LATEST JOBS IN JAPAN 2022
There’s a good chance that most Japanese workers will have multiple jobs by the year 2022. In this article, we will look at why this is the case, why remote working is becoming more common in Japan, and why Japanese companies are hiring for multiple roles. Also, we’ll discuss why Japanese management is based on group harmony. And finally, we’ll take a look at what the future holds for Japanese workers.
Japanese workers will have more than one job in 2022
While it used to be illegal for a worker to work for more than one company, the Japanese government has relaxed the rules in recent years and more companies are accepting part-time workers. There are currently 7.44 million Japanese workers who have more than one job, accounting for about 11 percent of the overall workforce. However, the number of part-time workers is increasing, indicating that more people are turning to side jobs.
It is estimated that as many as a third of Japanese workers will have more than one job in the next decade. This rise in flexible working practices has made it possible for more people to work from home than ever before. One study by the Ministry of Health, Labor, and Welfare shows that workers will have more than one job by 2022, compared to the five years prior. In Tokyo alone, the cost of living has declined by six percent since 1997, resulting in a more flexible lifestyle for most Japanese.
Remote work is becoming more popular in Japan
There are several reasons why more people in Japan are opting for remote work. The first is that presenteeism in Japan has long been a problem. Many people fear they will not get promoted if they don’t work long hours. Furthermore, Japanese people value mentorship, which is not as effective in a remote environment. Luckily, technology has helped overcome this problem. Many Japanese companies are turning to remote work.
According to a recent survey, teleworkers are more productive. In October 2020, for example, 36% of employees who were working from home said they would be comfortable returning to their office if they were required to. The remaining 13% would be somewhat comfortable in their workplace, and the other two thirds said they would not feel comfortable returning to their former workplace. This makes sense, as more employees are opting for remote work.
Japanese management style is based on group harmony
Japanese management is rooted in group harmony. This philosophy extends to the business world as well. While American management styles are based on task and relationship leadership, Japanese management focuses on creating harmony within a group. In short, the Japanese management style promotes group harmony through participation. In many ways, this makes the Japanese approach to managing a business more flexible and less rigid. But it does have its drawbacks.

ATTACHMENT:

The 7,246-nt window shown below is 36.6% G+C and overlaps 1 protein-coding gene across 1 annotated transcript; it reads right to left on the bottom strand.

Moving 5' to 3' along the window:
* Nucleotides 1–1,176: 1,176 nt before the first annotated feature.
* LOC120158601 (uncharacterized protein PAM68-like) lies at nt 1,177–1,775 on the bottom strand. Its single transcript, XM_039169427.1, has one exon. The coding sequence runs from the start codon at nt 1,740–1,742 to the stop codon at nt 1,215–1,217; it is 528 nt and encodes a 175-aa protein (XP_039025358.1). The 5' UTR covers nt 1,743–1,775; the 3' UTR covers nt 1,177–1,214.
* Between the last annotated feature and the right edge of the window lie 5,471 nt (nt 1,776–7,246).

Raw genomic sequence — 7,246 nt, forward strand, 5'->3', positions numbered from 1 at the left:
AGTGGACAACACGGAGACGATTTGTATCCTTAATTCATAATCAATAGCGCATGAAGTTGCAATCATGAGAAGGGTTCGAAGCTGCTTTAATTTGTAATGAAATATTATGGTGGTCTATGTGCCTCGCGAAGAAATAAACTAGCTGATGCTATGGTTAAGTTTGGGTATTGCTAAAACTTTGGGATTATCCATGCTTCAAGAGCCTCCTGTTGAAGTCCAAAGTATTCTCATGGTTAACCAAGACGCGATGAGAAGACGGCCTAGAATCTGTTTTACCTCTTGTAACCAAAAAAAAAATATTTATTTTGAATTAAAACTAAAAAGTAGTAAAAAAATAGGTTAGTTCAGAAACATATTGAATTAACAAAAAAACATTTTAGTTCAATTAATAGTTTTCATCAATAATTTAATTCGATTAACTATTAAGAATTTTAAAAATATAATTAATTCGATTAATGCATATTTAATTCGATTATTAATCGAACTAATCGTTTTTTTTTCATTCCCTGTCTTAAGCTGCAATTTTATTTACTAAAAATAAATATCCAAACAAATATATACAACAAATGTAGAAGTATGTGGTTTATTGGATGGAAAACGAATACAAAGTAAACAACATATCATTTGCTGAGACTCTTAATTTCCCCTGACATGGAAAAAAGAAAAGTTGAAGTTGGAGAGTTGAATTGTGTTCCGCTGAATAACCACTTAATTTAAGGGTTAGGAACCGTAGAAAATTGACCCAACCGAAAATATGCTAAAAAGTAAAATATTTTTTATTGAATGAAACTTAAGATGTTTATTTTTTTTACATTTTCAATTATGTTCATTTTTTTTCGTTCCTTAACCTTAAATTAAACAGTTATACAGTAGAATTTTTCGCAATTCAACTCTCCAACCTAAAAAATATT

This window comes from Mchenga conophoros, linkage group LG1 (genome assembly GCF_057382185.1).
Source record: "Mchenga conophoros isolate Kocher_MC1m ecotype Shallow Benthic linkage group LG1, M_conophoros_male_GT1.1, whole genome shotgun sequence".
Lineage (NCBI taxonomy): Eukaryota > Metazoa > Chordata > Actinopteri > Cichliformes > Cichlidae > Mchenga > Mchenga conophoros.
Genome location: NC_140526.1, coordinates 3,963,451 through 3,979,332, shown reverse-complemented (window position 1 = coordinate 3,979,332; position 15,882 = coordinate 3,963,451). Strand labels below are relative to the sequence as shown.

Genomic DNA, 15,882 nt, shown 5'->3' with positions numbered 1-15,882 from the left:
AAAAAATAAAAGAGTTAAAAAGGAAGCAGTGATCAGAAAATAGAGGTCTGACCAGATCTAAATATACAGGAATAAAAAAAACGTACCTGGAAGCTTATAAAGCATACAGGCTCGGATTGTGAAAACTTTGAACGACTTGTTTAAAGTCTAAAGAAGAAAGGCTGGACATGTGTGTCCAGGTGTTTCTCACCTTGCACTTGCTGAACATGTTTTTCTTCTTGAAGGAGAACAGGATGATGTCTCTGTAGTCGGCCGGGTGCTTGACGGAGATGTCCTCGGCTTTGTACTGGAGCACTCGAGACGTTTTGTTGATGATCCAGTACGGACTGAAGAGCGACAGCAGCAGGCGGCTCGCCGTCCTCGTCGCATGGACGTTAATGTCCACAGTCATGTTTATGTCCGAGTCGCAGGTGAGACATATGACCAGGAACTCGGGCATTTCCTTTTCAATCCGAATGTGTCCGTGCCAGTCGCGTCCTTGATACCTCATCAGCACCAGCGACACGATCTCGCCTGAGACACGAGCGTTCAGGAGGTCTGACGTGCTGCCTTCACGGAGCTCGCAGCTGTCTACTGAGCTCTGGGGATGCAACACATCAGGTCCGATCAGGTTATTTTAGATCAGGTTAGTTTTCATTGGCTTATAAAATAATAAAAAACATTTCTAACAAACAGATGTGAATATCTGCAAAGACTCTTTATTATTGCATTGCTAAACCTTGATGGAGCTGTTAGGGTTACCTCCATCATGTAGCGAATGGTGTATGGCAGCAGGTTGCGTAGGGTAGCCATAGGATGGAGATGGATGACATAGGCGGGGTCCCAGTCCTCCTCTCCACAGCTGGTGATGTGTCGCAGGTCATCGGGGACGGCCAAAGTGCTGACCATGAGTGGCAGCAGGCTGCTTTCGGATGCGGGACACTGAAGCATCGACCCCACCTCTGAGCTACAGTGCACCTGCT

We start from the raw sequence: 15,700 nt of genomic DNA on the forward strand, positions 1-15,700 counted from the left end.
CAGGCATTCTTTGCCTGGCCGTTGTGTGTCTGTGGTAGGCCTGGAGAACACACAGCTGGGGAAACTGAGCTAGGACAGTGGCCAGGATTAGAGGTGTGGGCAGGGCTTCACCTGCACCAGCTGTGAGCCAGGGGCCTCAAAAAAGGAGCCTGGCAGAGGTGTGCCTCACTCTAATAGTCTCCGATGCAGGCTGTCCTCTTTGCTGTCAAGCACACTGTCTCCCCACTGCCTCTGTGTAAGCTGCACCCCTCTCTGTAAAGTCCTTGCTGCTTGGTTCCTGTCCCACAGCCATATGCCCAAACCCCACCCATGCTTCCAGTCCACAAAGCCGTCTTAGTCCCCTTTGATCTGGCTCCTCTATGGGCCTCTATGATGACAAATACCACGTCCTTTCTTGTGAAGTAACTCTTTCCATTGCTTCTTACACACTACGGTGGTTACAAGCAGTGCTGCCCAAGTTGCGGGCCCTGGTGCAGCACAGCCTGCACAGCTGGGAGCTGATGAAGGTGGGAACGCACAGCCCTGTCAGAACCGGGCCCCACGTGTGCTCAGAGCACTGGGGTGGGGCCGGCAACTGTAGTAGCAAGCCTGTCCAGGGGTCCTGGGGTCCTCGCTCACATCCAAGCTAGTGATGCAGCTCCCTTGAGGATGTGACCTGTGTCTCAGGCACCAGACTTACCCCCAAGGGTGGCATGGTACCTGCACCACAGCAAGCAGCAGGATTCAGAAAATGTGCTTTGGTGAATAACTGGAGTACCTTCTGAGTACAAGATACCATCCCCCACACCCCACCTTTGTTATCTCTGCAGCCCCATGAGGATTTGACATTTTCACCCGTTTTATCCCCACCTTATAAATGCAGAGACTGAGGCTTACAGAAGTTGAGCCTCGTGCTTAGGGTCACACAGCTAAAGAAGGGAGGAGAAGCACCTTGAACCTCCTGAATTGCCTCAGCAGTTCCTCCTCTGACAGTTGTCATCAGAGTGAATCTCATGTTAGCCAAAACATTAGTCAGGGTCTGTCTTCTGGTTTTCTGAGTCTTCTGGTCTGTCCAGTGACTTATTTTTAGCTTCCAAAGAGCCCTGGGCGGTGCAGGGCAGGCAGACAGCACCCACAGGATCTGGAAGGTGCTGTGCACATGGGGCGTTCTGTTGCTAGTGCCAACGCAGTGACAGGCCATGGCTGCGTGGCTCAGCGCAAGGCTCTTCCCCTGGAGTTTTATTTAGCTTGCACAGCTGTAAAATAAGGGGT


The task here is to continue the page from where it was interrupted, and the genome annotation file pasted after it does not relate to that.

Japanese companies place emphasis on building consensus among all employees. Instead of a manager who appoints to make decisions, people are given ownership of those decisions. This approach allows everyone to contribute their own ideas, even if they are not in the same category. In Japanese management, the manager often acts as a facilitator, building consensus rather than the decision maker. The word “matomeru” translates to “to bring together.”
Japanese companies are hiring for a variety of roles
Japan’s workforce is aging and shrinking. The country’s population peaked in 2008 at 128 million people, and is projected to decline to just 90 million by 2060. In that time, forty percent of the population will be 65 or older. To counter this, almost every major Japanese company is engaged in an annual mass-hiring ritual, which dates back to the post-war economic miracle, when companies hired new graduates in large numbers, trained them for months, and eventually gave them permanent jobs.
Job seekers can find various roles in Japan by looking for job listings and networking with Japanese professionals. The Japanese prefer flexible and personable employees, while Western workers usually try to prove themselves with their abilities. Ultimately, however, Japanese employers place greater value on responsibility, professionalism, and work ethic. For this reason, it is important to network effectively. Recruiters also look for a candidate with a strong work ethic and an aptitude for teaching.
Mercari is hiring for a Web/Mobile Engineer
If you’re looking for a job in the tech industry and are interested in web development, Mercari is currently hiring a Web/Mobile Engineer. Mercari is a Japanese tech unicorn that has created an online marketplace for sellers and buyers. Its app is the number one download in Japan, and it has expanded beyond Japan’s borders in less than a year. It has just launched in the UK, and its product team is planning global expansion.
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